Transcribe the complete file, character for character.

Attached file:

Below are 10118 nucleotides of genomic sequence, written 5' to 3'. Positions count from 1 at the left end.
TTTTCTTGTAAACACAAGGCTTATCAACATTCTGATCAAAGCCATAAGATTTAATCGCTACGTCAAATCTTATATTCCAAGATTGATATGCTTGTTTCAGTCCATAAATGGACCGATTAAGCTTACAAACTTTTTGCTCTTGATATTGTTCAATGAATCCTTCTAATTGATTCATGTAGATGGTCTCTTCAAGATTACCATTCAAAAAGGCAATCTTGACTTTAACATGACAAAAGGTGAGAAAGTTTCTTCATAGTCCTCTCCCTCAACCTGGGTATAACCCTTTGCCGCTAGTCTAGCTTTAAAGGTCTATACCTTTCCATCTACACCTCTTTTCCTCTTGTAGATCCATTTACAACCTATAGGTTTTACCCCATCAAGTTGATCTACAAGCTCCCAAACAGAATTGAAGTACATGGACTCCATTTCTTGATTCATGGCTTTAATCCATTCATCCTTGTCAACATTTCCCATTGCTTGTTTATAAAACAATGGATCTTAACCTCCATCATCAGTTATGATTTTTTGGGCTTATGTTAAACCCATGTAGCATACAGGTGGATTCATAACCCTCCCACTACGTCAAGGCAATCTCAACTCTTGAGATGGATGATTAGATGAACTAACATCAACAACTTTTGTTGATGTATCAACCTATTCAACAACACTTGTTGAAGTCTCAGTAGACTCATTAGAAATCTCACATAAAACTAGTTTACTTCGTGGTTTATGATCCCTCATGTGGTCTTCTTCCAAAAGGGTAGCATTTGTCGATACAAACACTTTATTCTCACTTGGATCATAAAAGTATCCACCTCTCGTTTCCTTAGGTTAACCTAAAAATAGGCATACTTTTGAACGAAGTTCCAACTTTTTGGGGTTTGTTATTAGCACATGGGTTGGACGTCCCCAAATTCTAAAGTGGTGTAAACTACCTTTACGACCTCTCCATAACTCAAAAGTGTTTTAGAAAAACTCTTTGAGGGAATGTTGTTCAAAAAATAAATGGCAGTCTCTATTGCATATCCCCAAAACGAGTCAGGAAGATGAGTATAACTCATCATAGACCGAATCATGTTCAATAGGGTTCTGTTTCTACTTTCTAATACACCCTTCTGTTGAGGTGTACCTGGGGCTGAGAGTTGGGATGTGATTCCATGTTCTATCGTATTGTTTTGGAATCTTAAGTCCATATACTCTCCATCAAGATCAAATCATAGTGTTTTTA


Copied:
Below are 10118 nucleotides of genomic sequence, written 5' to 3'. Positions count from 1 at the left end.
TTTTCTTGTAAACACAAGGCTTATCAACATTCTGATCAAAGCCATAAGATTTAATCGCTACGTCAAATCTTATATTCCAAGATTGATATGCTTGTTTCAGTCCATAAATGGACCGATTAAGCTTACAAACTTTTTGCTCTTGATATTGTTCAATGAATCCTTCTAATTGATTCATGTAGATGGTCTCTTCAAGATTACCATTCAAAAAGGCAATCTTGACTTTAACATGACAAAAGGTGAGAAAGTTTCTTCATAGTCCTCTCCCTCAACCTGGGTATAACCCTTTGCCGCTAGTCTAGCTTTAAAGGTCTATACCTTTCCATCTACACCTCTTTTCCTCTTGTAGATCCATTTACAACCTATAGGTTTTACCCCATCAAGTTGATCTACAAGCTCCCAAACAGAATTGAAGTACATGGACTCCATTTCTTGATTCATGGCTTTAATCCATTCATCCTTGTCAACATTTCCCATTGCTTGTTTATAAAACAATGGATCTTAACCTCCATCATCAGTTATGATTTTTTGGGCTTATGTTAAACCCATGTAGCATACAGGTGGATTCATAACCCTCCCACTACGTCAAGGCAATCTCAACTCTTGAGATGGATGATTAGATGAACTAACATCAACAACTTTTGTTGATGTATCAACCTATTCAACAACACTTGTTGAAGTCTCAGTAGACTCATTAGAAATCTCACATAAAACTAGTTTACTTCGTGGTTTATGATCCCTCATGTGGTCTTCTTCCAAAAGGGTAGCATTTGTCGATACAAACACTTTATTCTCACTTGGATCATAAAAGTATCCACCTCTCGTTTCCTTAGGTTAACCTAAAAATAGGCATACTTTTGAACGAAGTTCCAACTTTTTGGGGTTTGTTATTAGCACATGGGTTGGACGTCCCCAAATTCTAAAGTGGTGTAAACTACCTTTACGACCTCTCCATAACTCAAAAGTGTTTTAGAAAAACTCTTTGAGGGAATGTTGTTCAAAAAATAAATGGCAGTCTCTATTGCATATCCCCAAAACGAGTCAGGAAGATGAGTATAACTCATCATAGACCGAATCATGTTCAATAGGGTTCTGTTTCTACTTTCTAATACACCCTTCTGTTGAGGTGTACCTGGGGCTGAGAGTTGGGATGTGATTCCATGTTCTATCGTATTGTTTTGGAATCTTAAGTCCATATACTCTCCATCAAGATCAAATCATAGTGTTTTTA